In order to construct a multivariate model for predicting early recurrence and cancer death for patients with stage I non-small cell lung cancer, 271 consecutive patients (mean age, 63 ± 8 years) who were diagnosed, treated, and followed at one institution were studied. All patients were clinical stage I with head and chest/abdominal computed tomograms and radionuclide bone scans without evidence of metastatic disease. Pathological material after resection was reviewed to verify histological staging. Follow-up documented the time and location of any recurrence, was a median 56 months in duration, and was complete in all cases.
Data recorded included age, sex, smoking history, presenting symptoms, pathological description, and oncoprotein staining for erbB-2 (HER-2/neu), p53, and KI-67 proliferation protein. Immunohistochemistry of oncogene expression was performed on two separate archived paraffin tumor blocks for each patient, with normal lung as control. All analyses were blinded and included Kaplan-Meier survival estimates with Cox proportional hazards regression modeling.
Data, including immunohistochemistry, were complete for all 271 patients. Actual 5-year survival was 63% and actuarial 10-year survival was 58%. Significant univariate predictors (P < 0.05) of early recurrence and cancer-death were: male sex; the presence of symptoms; chest pain; type of cough; hemoptysis; tumor size > 3 cm diameter (T2); poor differentiation; vascular invasion; erbB-2 expression; p53 expression; and a higher KI-67 proliferation index (>5%). An additive oncogene expression curve demonstrated a 5-year survival of 72% for 136 patients without p53 or erbB-2, 58% for 108 patients who expressed either oncogene, and 38% for 27 who expressed both (P <0.001). Multivariate independent predictors of early recurrence and cancer death (P < 0.05) were symptomatic presentation, erbB-2 expression, T2 size, vascular invasion, p53 expression, and poor differentiation.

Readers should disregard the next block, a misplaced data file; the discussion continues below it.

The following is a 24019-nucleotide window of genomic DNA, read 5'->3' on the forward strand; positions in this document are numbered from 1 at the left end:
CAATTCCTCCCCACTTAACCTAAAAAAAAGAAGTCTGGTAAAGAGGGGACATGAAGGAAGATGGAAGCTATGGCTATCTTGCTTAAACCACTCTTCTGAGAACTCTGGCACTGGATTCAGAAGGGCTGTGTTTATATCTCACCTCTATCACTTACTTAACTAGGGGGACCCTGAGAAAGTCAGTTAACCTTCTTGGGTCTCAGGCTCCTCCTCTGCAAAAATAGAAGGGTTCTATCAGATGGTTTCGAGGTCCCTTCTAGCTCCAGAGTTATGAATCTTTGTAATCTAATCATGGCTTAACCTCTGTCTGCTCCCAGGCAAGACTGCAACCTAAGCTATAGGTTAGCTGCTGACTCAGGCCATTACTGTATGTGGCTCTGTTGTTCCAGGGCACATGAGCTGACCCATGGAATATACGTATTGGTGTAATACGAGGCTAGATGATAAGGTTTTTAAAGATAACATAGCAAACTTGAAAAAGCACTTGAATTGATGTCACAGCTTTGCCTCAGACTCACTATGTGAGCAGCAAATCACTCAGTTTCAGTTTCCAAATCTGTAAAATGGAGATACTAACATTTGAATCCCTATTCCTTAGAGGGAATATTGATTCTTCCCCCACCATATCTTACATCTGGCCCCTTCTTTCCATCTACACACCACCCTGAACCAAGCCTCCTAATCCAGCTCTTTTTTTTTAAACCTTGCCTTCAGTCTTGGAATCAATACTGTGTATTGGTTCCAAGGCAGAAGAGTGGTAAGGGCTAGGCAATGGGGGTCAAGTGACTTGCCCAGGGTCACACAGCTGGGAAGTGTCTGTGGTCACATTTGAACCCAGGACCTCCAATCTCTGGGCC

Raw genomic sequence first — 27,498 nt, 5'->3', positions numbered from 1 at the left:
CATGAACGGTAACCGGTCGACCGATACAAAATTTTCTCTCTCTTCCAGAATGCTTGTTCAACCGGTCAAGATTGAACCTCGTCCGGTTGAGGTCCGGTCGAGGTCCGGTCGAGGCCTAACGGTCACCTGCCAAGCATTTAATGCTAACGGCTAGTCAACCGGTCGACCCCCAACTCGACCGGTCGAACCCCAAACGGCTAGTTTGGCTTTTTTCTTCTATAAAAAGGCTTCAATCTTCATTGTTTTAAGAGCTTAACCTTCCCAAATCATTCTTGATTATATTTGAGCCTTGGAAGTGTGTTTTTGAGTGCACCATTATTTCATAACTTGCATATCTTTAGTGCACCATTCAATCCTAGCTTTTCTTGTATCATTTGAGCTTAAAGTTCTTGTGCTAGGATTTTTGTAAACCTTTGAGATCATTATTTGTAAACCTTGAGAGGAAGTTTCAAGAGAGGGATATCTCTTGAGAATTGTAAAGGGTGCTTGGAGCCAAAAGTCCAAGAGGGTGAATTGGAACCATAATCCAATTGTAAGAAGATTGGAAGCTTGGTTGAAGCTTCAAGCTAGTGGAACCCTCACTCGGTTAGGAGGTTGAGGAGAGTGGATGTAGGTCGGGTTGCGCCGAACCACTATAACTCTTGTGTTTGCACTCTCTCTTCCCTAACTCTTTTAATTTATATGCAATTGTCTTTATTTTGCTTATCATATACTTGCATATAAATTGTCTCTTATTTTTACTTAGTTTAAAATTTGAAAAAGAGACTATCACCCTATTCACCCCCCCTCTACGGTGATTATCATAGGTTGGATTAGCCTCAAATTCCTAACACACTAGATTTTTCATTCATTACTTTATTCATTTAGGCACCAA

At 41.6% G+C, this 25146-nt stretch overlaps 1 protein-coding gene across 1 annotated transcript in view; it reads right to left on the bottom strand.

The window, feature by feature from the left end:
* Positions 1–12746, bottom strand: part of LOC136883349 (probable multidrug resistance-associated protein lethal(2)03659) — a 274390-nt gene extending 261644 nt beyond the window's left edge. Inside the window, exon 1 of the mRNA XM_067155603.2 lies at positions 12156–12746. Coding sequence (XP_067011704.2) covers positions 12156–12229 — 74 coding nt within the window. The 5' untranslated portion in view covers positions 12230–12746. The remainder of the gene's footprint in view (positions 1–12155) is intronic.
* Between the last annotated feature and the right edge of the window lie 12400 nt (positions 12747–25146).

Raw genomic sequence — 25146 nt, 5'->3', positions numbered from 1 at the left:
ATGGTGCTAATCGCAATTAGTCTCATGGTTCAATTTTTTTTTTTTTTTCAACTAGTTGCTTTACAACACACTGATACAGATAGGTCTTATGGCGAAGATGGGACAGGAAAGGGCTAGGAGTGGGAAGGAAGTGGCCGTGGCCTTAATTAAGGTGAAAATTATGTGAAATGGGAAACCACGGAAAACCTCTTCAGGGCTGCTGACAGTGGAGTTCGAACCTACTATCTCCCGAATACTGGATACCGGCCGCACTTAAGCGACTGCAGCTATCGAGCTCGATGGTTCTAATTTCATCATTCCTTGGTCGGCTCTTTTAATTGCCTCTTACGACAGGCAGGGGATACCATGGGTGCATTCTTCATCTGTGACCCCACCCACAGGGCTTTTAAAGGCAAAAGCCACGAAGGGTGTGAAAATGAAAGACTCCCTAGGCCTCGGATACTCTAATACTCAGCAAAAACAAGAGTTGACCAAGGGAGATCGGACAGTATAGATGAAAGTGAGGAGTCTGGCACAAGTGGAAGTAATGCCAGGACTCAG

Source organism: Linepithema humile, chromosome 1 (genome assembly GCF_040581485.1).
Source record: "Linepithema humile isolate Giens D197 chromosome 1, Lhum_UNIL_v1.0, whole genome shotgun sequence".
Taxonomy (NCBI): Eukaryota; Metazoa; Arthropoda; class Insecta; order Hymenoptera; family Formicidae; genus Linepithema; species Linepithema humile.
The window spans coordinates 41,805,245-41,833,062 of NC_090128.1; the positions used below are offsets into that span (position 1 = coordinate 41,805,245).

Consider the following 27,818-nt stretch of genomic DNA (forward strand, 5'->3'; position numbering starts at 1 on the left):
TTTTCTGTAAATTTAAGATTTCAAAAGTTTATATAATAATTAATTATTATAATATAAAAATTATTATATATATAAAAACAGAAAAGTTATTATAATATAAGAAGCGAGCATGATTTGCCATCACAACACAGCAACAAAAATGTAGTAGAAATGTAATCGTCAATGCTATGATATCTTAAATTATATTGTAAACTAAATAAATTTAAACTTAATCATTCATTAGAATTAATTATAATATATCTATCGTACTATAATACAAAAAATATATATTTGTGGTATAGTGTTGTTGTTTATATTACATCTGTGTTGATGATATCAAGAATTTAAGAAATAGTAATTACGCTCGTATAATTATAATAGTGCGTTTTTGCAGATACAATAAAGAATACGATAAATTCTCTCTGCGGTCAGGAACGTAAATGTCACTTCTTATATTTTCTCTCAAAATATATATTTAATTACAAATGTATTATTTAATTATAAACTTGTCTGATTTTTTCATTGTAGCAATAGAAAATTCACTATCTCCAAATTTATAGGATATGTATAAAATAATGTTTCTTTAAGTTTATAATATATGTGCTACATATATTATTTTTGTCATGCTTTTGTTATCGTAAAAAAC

These data allowed the creation of a multivariate model which quantified the risk of recurrence and cancer death for patients with stage I non-small cell lung cancer. This model, based on complete data from 271 patients, represents the largest analysis of its type in the literature and can form the basis for multi-institutional randomized adjuvant trials for “high risk” patients.
Supported by NIH Grant CA56749 and a research grant from Abbott Laboratories (Chicago, IL).